Thanks to FDU faculty member Robert Shaw for bringing this event to my attention.

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Authentic Learning

Posted by Cathy Kelley on September 7, 2007

The white paper linked below was released earlier this year by the Educause Learning Initiative. This white paper discusses how “Authentic Learning” can be used in higher education. Briefly stated, authentic learning is learning by doing. Good authentic learning activities include 10 elements, including real-world relevance, an ill-defined problem, sustained investigation, multiple sources and perspectives, collaboration, reflection or metacognition, interdisciplinary perspective, integrated assessment, polished products, and multiple interpretations and outcomes.

These elements are not self-explanatory, but are described and explained in the article. The paper also describes how authentic learning might be applied in a variety of disciplines, why it works, and why it is important.

This is an excellent introduction to the concept of authentic learning and I highly recommend a thorough read.

Lombardi, M.I. (2007). Authentic Learning for the 21st Century: An Overview. Available at http://www.educause.edu/ir/library/pdf/ELI3009.pdf.

Do you use authentic learning in your courses? If so, do you have any insights? If not, do you think that this idea could be applied to your teaching?

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Student expectations of technology use

Posted by Cathy Kelley on September 4, 2007

I had an interesting phone conversation with a graduate student in one of our business programs this morning. This student had called the President’s Office to express his dissatisfaction (though in a very polite way) with the lack of technology resources in most of his classes here at FDU, and they had passed the call on to me. Coincidentally, I was reading this article when I got the call:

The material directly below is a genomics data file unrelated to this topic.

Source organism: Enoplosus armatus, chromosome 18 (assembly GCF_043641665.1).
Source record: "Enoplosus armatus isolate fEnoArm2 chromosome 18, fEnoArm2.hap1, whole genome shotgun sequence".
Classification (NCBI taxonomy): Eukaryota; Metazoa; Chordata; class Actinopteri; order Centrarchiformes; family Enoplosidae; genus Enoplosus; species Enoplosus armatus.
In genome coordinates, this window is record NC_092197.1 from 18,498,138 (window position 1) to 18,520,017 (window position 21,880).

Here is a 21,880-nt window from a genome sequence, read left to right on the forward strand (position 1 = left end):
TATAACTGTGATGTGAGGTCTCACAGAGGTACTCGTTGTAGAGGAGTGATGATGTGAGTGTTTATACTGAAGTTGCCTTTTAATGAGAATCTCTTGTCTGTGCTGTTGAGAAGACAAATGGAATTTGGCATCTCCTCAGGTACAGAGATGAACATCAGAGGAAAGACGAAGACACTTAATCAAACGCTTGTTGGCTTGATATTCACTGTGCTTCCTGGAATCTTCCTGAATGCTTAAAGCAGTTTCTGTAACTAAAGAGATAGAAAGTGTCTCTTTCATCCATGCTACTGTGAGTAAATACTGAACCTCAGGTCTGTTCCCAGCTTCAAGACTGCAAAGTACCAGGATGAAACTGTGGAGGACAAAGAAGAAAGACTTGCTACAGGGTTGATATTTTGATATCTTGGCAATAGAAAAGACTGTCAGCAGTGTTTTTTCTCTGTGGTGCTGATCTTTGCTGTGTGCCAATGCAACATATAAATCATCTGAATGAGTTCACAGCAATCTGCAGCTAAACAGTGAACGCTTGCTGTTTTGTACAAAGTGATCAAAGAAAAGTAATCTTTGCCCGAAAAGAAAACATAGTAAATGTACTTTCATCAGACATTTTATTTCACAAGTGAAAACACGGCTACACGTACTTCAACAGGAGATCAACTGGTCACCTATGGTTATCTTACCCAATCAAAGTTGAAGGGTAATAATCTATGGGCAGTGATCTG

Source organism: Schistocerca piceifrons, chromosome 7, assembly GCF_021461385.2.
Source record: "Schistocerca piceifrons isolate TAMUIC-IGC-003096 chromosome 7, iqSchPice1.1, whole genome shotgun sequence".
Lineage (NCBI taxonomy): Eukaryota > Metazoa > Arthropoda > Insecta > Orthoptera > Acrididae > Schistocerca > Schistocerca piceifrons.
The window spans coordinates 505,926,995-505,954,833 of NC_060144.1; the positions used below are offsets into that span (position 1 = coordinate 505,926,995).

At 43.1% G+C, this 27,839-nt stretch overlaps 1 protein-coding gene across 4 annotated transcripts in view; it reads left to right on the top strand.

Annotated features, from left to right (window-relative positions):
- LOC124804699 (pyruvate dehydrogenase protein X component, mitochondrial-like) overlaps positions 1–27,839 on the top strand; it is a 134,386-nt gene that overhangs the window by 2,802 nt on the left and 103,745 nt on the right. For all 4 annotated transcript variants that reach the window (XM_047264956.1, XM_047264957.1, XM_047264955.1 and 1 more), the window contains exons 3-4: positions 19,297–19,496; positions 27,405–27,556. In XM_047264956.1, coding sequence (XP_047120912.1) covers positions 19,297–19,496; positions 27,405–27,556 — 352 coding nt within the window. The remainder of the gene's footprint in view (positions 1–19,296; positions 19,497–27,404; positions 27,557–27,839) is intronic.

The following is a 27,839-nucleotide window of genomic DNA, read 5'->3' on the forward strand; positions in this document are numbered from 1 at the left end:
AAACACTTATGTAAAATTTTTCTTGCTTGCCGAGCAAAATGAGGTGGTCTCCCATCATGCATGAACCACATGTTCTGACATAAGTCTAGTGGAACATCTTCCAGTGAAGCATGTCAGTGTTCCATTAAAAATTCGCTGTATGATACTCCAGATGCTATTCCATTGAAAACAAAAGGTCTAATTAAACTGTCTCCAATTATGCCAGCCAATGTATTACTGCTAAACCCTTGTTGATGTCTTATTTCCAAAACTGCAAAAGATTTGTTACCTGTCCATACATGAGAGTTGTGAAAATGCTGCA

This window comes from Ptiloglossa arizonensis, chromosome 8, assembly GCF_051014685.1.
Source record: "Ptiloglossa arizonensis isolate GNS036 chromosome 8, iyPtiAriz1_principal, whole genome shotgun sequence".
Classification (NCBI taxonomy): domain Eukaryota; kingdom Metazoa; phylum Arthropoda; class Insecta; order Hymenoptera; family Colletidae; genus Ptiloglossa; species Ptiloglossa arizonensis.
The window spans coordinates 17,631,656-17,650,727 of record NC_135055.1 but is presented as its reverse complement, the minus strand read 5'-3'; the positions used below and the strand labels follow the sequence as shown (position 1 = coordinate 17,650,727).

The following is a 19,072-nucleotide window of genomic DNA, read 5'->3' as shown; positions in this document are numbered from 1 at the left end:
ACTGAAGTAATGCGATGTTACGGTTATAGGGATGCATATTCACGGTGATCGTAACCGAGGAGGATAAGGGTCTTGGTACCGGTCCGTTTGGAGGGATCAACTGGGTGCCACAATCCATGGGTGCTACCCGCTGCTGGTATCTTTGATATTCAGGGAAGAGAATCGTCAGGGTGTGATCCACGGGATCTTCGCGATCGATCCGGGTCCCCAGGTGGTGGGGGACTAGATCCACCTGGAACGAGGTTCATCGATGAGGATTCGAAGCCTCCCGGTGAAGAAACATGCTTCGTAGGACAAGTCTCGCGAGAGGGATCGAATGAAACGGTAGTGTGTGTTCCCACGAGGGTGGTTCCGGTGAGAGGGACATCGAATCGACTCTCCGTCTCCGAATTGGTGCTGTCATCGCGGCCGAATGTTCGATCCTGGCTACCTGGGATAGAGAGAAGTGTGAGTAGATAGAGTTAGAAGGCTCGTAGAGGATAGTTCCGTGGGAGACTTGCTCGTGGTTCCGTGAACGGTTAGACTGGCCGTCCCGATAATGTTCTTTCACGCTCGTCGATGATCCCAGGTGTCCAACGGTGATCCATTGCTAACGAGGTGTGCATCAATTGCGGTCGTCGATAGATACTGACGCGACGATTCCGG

Moore, P. & Diaz, V. Wikis and podcasts and blogs, Oh My! What is a faculty member supposed to do? Educause Review, 42(5), 28-40.

Moore & Diaz’s article discusses the use of technology as a pedagogical aid, a way to help our students learn more and better. This article discusses how faculty experience with technology tends to be radically different from that of our students, and how this mismatch is beginning to affect our students’ experiences of our universities.

The student with whom I spoke, however, is an adult working in a professional environment and his concern was more basic. He wanted course materials to be made available electronically as a basic expectation of service, in order to help him manage his work more effectively. He felt that it should be a requirement for our faculty to put important information such as the course syllabus onto our Blackboard system so that the students will always have this information at their fingertips. He argued that this level of service is expected of businesses in the early 2000s. A business that fails to provide important, timely information to customers will soon be OUT of business.

What do you think? Should there be an expectation that course instructors will post syllabi and other important information online prior to the start of a semester?